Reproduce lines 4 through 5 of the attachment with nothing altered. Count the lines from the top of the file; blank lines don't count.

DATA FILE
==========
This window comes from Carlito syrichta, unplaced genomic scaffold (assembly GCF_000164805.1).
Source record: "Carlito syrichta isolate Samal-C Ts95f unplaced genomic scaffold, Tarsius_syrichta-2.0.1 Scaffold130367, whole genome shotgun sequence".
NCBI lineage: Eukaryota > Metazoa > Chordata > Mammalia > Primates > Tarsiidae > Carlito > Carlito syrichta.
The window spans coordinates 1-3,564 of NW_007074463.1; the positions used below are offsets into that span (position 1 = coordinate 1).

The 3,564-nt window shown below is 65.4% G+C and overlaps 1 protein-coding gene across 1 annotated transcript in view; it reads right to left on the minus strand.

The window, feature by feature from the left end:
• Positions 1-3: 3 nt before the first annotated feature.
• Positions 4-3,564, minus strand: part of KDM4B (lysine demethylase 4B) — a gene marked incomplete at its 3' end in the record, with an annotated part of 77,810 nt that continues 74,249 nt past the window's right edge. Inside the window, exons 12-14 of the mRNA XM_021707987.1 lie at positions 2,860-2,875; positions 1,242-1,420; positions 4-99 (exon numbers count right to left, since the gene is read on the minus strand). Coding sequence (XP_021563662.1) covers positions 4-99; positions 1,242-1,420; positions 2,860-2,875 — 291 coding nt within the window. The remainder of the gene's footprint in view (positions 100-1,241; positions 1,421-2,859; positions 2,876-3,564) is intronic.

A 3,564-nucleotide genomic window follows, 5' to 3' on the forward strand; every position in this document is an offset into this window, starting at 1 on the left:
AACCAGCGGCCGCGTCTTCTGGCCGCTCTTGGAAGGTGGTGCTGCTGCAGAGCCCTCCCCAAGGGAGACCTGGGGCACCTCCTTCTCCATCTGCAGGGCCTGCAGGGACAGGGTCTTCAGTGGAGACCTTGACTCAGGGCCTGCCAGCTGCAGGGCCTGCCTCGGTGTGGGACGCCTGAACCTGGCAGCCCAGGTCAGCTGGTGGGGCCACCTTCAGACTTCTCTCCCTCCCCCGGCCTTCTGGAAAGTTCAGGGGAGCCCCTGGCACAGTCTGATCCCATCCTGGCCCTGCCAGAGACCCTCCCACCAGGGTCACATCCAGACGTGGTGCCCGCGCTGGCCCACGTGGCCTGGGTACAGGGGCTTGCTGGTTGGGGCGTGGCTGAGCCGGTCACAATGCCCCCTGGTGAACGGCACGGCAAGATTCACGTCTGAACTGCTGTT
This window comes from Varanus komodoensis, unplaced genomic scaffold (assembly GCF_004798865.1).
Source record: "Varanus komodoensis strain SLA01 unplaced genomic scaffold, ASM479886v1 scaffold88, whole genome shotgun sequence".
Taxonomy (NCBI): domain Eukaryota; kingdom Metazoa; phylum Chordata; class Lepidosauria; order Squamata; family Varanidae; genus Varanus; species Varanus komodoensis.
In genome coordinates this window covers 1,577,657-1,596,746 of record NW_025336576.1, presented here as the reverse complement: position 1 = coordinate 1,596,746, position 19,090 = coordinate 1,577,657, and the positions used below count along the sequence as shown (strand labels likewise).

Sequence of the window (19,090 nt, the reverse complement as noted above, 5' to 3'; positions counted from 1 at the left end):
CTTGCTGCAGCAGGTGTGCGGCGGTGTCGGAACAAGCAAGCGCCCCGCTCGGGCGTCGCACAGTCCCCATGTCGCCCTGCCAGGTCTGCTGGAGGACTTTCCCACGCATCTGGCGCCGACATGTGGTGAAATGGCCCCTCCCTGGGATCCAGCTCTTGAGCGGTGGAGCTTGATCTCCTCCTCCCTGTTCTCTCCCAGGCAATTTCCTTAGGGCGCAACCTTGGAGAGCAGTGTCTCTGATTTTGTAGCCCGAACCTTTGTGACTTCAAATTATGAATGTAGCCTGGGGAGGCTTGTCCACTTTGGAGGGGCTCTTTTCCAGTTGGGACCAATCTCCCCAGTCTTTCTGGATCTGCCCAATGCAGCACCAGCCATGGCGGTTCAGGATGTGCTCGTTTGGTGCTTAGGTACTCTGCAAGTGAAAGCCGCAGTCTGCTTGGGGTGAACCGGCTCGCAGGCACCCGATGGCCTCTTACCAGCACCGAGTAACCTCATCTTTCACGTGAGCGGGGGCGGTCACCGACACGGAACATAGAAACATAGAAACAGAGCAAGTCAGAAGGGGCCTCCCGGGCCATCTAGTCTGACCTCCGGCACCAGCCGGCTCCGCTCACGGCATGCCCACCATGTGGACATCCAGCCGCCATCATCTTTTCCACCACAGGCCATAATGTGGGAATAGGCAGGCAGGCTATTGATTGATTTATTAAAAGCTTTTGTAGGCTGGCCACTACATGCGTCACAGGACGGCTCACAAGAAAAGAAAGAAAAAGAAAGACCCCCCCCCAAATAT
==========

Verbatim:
The window spans coordinates 1-3,564 of NW_007074463.1; the positions used below are offsets into that span (position 1 = coordinate 1).

The 3,564-nt window shown below is 65.4% G+C and overlaps 1 protein-coding gene across 1 annotated transcript in view; it reads right to left on the minus strand.